System.out.println("update " + cnt + " objs");

				// OBJ DELETE
				System.out.println("running OBJ DELETE query");
				query = "delete dm_document object where r_object_id = '" + objId + "'";
				cnt = DCTMBasics.runDeleteObjectQuery(query,session);
				System.out.println("deleted " + cnt + " objs");

The Basics – Running a Query

Next to logging on/off, executing DQL queries is one of the most frequent tasks developed in a Documentum application.  There are three primary classes used to query the repository and process the results. These classes are:

  • IDfQuery – The query class encapsulates all of the data and functionality necessary to run a DQL query against a repository.
  • IDfCollection – The collection class encapsulates the results of a query in a read-once, forward-only object.  A better alternative is to use the dmRecordSet class.
  • IDfTypedObject – A typed object is a non-persistent object used to model row data in the IDfCollection object.

There are potentially more classes involved depending upon circumstances, for example whether you choose to use a query builder class (IDfQueryBuilder) to construct your query, or the dmRecordSet to hold query results.

The basic structure of the query code looks like this:


public IDfCollection runQuery(String query, IDfSession session) {
  IDfCollection col = null;

  try {
    // create query object
    IDfQuery q = new DfQuery();

    // set query string
    q.setDQL(query);

    // execute query
    col = q.execute(session, DfQuery.DF_READ_QUERY);

  } catch (DfException e) {
    e.printStackTrace();
  }
  return col;
}

Note the use of the DfQuery.DF_READ_QUERY constant. The use of the proper query type constant can affect your query performance. See here for more on query type constants.

The basic structure of the code used to process the results returned in the IDfCollection object is:


// do query
IDfCollection col = runQuery("select r_object_id, object_name from dm_document where folder('/Templates')", session);

// process results
while (col.next()) {

 // get each row
 IDfTypedObject tObj = col.getTypedObject();

 // get value in each column and do something with results
 String id = tObj.getString("r_object_id");
 String name =  tObj.getString("object_name");
 System.out.println(id + "\t" + name);
}

// it is very important to close each collection after you process it
if ( (col != null) && (col.getState() != IDfCollection.DF_CLOSED_STATE) )
 col.close();

In this example, the IDfTypedObject represents a row in the IDfCollection and its getter methods are used to retrieve each column’s data.  Note that an IDfCollection object can only be read once, and only in the forward direction.  For a more robust and capable query result object, use the dmRecordSet class.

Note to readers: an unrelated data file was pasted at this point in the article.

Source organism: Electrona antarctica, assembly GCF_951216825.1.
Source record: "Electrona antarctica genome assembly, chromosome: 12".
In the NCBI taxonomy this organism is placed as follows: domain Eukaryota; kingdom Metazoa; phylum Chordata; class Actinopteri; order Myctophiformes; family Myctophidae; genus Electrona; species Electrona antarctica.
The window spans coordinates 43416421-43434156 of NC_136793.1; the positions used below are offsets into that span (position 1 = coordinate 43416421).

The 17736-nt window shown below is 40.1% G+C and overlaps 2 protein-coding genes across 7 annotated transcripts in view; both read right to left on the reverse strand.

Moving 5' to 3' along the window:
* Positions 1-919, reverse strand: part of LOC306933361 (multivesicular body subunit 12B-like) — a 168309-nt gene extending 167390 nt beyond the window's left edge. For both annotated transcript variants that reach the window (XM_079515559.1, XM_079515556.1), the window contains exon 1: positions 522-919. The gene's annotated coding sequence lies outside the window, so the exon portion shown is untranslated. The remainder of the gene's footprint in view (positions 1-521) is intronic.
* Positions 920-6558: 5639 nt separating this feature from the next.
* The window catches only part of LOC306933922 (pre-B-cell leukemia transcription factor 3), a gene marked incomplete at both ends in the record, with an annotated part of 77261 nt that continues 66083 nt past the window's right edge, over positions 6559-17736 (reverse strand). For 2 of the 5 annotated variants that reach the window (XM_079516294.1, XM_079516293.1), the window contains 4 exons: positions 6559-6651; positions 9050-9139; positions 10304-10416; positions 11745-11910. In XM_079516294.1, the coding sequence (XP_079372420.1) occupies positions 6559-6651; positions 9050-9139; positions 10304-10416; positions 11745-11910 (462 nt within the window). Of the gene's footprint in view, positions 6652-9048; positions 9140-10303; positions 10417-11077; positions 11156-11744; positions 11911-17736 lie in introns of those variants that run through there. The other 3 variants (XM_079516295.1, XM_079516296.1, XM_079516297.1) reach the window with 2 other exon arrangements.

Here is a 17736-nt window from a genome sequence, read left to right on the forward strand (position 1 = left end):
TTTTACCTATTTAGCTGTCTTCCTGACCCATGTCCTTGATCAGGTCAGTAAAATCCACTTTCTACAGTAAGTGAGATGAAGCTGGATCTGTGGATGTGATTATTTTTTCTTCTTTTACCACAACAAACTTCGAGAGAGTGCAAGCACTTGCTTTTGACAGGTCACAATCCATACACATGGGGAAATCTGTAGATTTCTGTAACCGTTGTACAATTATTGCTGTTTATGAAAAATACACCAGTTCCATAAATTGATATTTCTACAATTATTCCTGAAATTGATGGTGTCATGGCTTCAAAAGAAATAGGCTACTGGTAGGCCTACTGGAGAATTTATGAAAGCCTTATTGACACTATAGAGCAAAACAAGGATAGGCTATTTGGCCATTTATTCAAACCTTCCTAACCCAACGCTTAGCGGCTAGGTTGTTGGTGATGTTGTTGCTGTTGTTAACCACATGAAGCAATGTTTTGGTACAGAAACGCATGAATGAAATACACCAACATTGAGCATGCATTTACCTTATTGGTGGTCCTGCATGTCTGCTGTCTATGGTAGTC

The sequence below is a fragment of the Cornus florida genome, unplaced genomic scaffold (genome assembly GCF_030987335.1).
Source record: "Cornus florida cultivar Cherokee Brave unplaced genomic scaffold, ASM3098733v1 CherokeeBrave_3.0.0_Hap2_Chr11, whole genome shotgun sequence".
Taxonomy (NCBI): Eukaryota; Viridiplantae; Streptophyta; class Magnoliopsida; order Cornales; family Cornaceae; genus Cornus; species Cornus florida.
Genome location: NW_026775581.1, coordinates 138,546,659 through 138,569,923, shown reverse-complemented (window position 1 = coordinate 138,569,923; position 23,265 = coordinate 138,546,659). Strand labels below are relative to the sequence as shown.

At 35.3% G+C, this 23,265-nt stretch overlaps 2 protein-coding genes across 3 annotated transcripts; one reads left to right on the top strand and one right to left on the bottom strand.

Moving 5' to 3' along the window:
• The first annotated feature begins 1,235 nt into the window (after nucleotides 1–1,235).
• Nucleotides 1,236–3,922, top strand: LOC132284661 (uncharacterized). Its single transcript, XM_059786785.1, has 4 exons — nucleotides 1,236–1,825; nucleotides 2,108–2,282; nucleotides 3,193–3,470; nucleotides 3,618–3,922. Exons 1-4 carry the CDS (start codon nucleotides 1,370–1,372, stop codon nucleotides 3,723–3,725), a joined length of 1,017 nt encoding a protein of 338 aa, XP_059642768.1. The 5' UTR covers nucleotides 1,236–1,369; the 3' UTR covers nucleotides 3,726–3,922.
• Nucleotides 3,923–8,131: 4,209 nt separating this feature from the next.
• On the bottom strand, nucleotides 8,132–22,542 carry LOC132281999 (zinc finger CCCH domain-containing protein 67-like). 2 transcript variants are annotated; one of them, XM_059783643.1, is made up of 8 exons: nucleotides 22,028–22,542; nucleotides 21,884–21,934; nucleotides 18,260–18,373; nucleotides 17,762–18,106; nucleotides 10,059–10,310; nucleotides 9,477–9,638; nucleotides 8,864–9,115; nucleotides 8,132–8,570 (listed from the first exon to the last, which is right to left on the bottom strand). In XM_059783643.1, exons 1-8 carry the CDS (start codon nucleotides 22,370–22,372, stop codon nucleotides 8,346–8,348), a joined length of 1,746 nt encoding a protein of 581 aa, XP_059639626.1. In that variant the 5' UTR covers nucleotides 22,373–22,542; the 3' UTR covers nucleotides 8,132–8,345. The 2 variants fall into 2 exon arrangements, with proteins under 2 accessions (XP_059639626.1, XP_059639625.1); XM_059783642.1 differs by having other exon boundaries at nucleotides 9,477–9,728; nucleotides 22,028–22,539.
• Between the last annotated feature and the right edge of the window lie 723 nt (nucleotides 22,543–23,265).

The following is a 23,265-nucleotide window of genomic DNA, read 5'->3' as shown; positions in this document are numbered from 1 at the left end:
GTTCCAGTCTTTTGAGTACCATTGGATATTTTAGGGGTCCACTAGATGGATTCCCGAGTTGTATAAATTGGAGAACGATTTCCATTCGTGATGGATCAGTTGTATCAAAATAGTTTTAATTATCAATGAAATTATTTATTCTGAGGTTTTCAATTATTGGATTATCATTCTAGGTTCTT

UPDATE:  I have created a DCTMBasics JAR file that contains most of the code discussed in this series.

dmRecordSet Update v1.2

I just published an update to the dmRecordSet class, a more useable and flexible alternative to the DFC’s IDfCollection class.  Here is a quick list of improvements/changes in this release:

  • added getRecordSetAsList() method – returns the record set as a Java List
  • added getRecordSetAsSet() method – returns the record set as a Java Set (contains only unique objects)
  • added getRecordSetInfo() method – returns a String of stats about record set
  • added getRowCount() – returns number of rows in record set
  • added getColumnCount() – returns number of columns in record set
  • added static getVersion() – returns version information for class
  • changed getRow() to issue DfLogger statement if invalid row requested, instead of throwing exception
  • Deprecated first(), replaced with getFirstRow()
  • Deprecated last(), replaced with getLastRow()
  • Deprecated next(), replaced with getNextRow()
  • Deprecated getRow(), replaced with getCurrentRow()
  • Deprecated previous(), replaced with getPreviousRow()
  • Deprecated resetBeginning(), replaced with resetToBeginning()
  • Deprecated resetEnd(), replaced with resetToEnd()
  • getNextRow() and getPreviousRow() use getRow()
  • updated CollectionExamples test class

I also included a short tutorial that walks through some basic uses of the class.

The latest dmRecordSet class can be downloaded here.